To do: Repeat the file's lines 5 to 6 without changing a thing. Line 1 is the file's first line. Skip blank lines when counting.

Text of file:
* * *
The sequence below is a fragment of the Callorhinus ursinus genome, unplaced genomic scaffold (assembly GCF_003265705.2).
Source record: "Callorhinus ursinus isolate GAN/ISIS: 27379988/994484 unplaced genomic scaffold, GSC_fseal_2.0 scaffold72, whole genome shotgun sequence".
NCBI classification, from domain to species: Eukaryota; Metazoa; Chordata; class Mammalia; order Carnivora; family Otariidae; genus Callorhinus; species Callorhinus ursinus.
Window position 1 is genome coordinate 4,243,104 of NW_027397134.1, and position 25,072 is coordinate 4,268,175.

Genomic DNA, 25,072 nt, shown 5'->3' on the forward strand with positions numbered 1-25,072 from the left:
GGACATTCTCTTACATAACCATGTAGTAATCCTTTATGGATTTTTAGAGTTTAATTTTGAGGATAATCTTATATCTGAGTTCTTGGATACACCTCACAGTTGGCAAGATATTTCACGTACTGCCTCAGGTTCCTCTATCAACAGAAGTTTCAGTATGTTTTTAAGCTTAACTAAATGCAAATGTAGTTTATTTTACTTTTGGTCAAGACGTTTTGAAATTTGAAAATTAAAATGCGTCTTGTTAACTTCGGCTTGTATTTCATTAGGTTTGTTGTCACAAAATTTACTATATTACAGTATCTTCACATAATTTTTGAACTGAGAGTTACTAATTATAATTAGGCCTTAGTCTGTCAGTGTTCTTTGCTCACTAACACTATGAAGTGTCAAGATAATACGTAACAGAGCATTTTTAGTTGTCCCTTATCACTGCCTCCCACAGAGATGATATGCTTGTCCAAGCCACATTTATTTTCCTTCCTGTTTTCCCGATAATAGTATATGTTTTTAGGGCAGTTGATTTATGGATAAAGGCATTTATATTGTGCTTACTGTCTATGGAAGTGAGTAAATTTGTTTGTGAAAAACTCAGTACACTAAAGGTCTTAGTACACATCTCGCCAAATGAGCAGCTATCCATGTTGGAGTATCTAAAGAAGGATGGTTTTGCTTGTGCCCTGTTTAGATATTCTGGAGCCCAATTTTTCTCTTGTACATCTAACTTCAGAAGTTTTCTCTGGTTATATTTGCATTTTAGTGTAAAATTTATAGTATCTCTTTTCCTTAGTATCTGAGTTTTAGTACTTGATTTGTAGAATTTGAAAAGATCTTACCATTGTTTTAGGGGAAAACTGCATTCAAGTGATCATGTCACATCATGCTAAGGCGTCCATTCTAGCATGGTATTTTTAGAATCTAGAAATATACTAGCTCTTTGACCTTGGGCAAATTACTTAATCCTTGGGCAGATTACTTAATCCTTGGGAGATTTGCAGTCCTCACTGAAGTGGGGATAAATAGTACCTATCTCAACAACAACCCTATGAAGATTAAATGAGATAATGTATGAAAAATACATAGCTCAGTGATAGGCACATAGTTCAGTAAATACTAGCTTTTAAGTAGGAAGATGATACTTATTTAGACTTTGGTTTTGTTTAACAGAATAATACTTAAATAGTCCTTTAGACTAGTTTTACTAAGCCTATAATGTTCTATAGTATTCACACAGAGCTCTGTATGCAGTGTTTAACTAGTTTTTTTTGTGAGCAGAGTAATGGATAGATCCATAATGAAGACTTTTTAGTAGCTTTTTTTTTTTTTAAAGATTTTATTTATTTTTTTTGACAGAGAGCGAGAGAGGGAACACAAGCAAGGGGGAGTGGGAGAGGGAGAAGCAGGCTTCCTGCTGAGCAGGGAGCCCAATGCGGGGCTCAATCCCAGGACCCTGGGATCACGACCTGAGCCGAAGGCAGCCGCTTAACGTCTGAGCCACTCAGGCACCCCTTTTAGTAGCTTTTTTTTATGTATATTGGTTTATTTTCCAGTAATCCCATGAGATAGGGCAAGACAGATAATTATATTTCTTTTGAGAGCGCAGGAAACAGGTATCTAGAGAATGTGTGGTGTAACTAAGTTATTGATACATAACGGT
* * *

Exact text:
Genomic DNA, 25,072 nt, shown 5'->3' on the forward strand with positions numbered 1-25,072 from the left:
GGACATTCTCTTACATAACCATGTAGTAATCCTTTATGGATTTTTAGAGTTTAATTTTGAGGATAATCTTATATCTGAGTTCTTGGATACACCTCACAGTTGGCAAGATATTTCACGTACTGCCTCAGGTTCCTCTATCAACAGAAGTTTCAGTATGTTTTTAAGCTTAACTAAATGCAAATGTAGTTTATTTTACTTTTGGTCAAGACGTTTTGAAATTTGAAAATTAAAATGCGTCTTGTTAACTTCGGCTTGTATTTCATTAGGTTTGTTGTCACAAAATTTACTATATTACAGTATCTTCACATAATTTTTGAACTGAGAGTTACTAATTATAATTAGGCCTTAGTCTGTCAGTGTTCTTTGCTCACTAACACTATGAAGTGTCAAGATAATACGTAACAGAGCATTTTTAGTTGTCCCTTATCACTGCCTCCCACAGAGATGATATGCTTGTCCAAGCCACATTTATTTTCCTTCCTGTTTTCCCGATAATAGTATATGTTTTTAGGGCAGTTGATTTATGGATAAAGGCATTTATATTGTGCTTACTGTCTATGGAAGTGAGTAAATTTGTTTGTGAAAAACTCAGTACACTAAAGGTCTTAGTACACATCTCGCCAAATGAGCAGCTATCCATGTTGGAGTATCTAAAGAAGGATGGTTTTGCTTGTGCCCTGTTTAGATATTCTGGAGCCCAATTTTTCTCTTGTACATCTAACTTCAGAAGTTTTCTCTGGTTATATTTGCATTTTAGTGTAAAATTTATAGTATCTCTTTTCCTTAGTATCTGAGTTTTAGTACTTGATTTGTAGAATTTGAAAAGATCTTACCATTGTTTTAGGGGAAAACTGCATTCAAGTGATCATGTCACATCATGCTAAGGCGTCCATTCTAGCATGGTATTTTTAGAATCTAGAAATATACTAGCTCTTTGACCTTGGGCAAATTACTTAATCCTTGGGCAGATTACTTAATCCTTGGGAGATTTGCAGTCCTCACTGAAGTGGGGATAAATAGTACCTATCTCAACAACAACCCTATGAAGATTAAATGAGATAATGTATGAAAAATACATAGCTCAGTGATAGGCACATAGTTCAGTAAATACTAGCTTTTAAGTAGGAAGATGATACTTATTTAGACTTTGGTTTTGTTTAACAGAATAATACTTAAATAGTCCTTTAGACTAGTTTTACTAAGCCTATAATGTTCTATAGTATTCACACAGAGCTCTGTATGCAGTGTTTAACTAGTTTTTTTTGTGAGCAGAGTAATGGATAGATCCATAATGAAGACTTTTTAGTAGCTTTTTTTTTTTTTAAAGATTTTATTTATTTTTTTTGACAGAGAGCGAGAGAGGGAACACAAGCAAGGGGGAGTGGGAGAGGGAGAAGCAGGCTTCCTGCTGAGCAGGGAGCCCAATGCGGGGCTCAATCCCAGGACCCTGGGATCACGACCTGAGCCGAAGGCAGCCGCTTAACGTCTGAGCCACTCAGGCACCCCTTTTAGTAGCTTTTTTTTATGTATATTGGTTTATTTTCCAGTAATCCCATGAGATAGGGCAAGACAGATAATTATATTTCTTTTGAGAGCGCAGGAAACAGGTATCTAGAGAATGTGTGGTGTAACTAAGTTATTGATACATAACGGT